If there’s a limit to boyd’s chapter is that it doesn’t go far enough to explore some of nuances of these problems; although she justifiably harangues adults for homogenizing teens into a bunch of drama-whoring oversharers, as a young parent and longtime teacher, I found myself hungry for some of the more complicated examples where adults and teens were able to negotiate public/private thresholds that didn’t always pin one against the other.  Moreover, as a scholar interested in zines and other forms of alternative media, I became a bit depressed by the implication that the only way to socialize in networked publics is by using the fast capitalist tools of Silicon Valley. By her own admission, boyd “take[s] for granted, and rarely seek[s] to challenge, the capitalist logic that underpins American society and the development of social media.”This statement is indicative of boyd’s honesty in terms of audience, methodology and purpose throughout the book, but when teens are implicated in this logic throughout, it is hardly reassuring. For example, in Chapter 2 she notices that teens struggle to control their identity in the midst of “a media ecosystem designed to publicize every teen fad, moral panic, and new hyped technology”(55).

Despite these limitations, I’m finding It’s Complicated accessible, engaging, and important for parents and teachers as they seek to better understand how technology affects their relationships with teens. This chapter in particular not only paints a vivid picture of several teens negotiating privacy in the digital age, but also shows how timeless that struggle really is.

Remediating the self, or: Why I left Facebook

155781_125349424193474_1654655_nThe Zimmerman verdict entered my world Saturday night as I peaked at my Twitter TL just after (appropriately enough) watching an episode of The Wire. I was shocked as I refreshed the feed on my phone, reading reports, outrage, and snark; the response was tremendous. But when I switched over to Facebook, my feed looked vacant. Hardly anyone was reacting to the verdict and the two posts that did made me angry. One argued in support of Stand Your Ground — an absurd manifestation of 21st century frontier justice — and another that asked why race had anything to do with the case (to be fair, this person lives in a state worse than Florida, if that can be imagined). Honestly, it wasn’t a totally unfamiliar feeling: I preferred Twitter to FB during the fall election and I felt overwhelmingly disgusted by a lot of what I read on FB after the the Newtown shooting last December. So, I finally did what I’d been thinking about for months: I went to my computer and deactivated my account (deleting it entirely requires more steps, unfortunately).

Dealing with the occasional family troll is something most people have to endure and, like most friends, I’ve endured them throughout two presidential elections. But there were other reasons for my departure none of which are unique. Like many others, I was concerned about my privacy (Instagram pictures, for example, started showing up in public feeds without my consent) and the growing intrusion of ads. But because I use Twitter, Instagram, Google, Yahoo, and others, these couldn’t be my only reasons. Actually, truth told, the primary reason is embarrassing — cliche, even. I had been checking FB incessantly, nay automatically, every time I’d open a browser or my phone, which was distracting me from other possibilities, from reading deeper content from my RSS or Pocket or simply paying more attention to my kids. Simply put, I don’t know if I had the self control to stop looking at it. Which is odd, actually, because it’s been almost a week and I simply do not miss it. At all. And that makes me wonder how it became such a part of my routine in the first place. What I realized over the last few months is that there was a fundamental difference between what I was reading there and what I was finding on Twitter, which is more open, active, and often awesomely weird. In composition terms, Twitter is way more of a happening, even if my interactions there are rare. I was thinking of this especially as I read a prediction by Bob Lefsetz that Twitter will soon be dead:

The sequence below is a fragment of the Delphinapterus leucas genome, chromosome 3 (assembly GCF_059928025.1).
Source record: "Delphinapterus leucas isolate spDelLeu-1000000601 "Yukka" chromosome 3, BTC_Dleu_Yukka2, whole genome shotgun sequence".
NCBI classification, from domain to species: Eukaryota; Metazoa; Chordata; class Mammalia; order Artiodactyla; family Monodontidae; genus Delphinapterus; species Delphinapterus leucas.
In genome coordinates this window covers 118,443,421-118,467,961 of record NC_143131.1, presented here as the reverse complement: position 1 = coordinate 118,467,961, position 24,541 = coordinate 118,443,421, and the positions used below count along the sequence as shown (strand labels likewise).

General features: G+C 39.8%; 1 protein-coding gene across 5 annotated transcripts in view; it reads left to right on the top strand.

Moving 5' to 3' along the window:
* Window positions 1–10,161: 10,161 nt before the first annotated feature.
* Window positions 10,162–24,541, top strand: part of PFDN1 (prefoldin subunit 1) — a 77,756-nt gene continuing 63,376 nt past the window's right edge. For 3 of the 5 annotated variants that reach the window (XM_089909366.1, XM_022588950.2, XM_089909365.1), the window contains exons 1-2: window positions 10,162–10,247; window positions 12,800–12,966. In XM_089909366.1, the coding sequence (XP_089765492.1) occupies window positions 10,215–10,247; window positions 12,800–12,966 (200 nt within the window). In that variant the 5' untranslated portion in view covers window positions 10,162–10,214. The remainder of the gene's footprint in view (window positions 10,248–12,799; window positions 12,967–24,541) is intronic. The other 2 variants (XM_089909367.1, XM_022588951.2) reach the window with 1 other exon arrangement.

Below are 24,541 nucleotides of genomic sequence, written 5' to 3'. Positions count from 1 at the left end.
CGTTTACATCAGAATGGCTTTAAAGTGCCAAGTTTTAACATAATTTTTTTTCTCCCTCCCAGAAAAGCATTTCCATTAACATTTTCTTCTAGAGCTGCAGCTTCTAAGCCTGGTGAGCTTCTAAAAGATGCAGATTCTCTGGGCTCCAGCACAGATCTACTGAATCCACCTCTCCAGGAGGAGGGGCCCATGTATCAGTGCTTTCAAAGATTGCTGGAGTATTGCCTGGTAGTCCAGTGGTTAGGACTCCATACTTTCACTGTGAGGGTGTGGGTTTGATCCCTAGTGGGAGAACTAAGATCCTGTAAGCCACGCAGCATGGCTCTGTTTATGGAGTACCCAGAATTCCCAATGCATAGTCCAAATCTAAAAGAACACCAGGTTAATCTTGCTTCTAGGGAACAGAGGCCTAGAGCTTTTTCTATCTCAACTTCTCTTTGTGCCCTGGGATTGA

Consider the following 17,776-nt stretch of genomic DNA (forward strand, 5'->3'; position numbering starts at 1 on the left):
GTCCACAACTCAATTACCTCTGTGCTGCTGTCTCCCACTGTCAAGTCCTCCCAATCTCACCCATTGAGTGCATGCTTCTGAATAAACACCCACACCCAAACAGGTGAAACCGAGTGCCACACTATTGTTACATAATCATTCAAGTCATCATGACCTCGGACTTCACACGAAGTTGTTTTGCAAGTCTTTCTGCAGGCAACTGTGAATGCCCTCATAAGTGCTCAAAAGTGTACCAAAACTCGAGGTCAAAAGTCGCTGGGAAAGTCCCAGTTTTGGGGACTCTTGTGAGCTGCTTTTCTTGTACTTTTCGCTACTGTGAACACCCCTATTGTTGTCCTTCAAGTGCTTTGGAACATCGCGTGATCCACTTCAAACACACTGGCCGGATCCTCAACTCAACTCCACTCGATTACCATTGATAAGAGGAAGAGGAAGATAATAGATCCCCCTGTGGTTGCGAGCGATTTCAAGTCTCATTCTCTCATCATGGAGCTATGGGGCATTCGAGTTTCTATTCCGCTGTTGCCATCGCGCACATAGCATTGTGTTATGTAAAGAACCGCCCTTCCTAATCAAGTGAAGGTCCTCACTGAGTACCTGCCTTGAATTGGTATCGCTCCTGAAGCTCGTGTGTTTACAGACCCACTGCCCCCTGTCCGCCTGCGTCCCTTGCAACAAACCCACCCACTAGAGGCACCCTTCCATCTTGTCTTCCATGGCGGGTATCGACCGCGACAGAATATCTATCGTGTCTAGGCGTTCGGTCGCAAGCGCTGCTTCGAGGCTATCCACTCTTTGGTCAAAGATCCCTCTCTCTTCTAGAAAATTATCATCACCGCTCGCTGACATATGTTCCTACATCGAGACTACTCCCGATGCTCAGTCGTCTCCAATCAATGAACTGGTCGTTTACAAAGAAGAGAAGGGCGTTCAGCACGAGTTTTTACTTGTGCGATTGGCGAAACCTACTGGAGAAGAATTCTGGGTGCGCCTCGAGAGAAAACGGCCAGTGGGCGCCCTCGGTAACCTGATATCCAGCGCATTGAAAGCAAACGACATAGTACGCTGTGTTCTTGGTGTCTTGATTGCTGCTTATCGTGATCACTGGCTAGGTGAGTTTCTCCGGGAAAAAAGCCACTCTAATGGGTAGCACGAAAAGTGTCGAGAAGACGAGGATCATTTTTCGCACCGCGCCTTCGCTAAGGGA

…there are too many people on the service. As a result, very few are heard. It’s happened over the past six months, tweeting is like a stone in a waterfall, or more accurately, pissing in the wind. In other words, if you tweet and nobody reads it have you wasted your time?

I don’t put too much stock in industry heads like Lefsetz, but the comment is representative of the prevailing critique of Twitter by users who don’t differentiate it much from other kinds of social media. Still, I’m guessing most people (and legal definitions to the contrary, businesses aren’t people) who love Twitter aren’t on it to be heard as much as to experience it, entering and exiting the interface as a moment, not in its totality.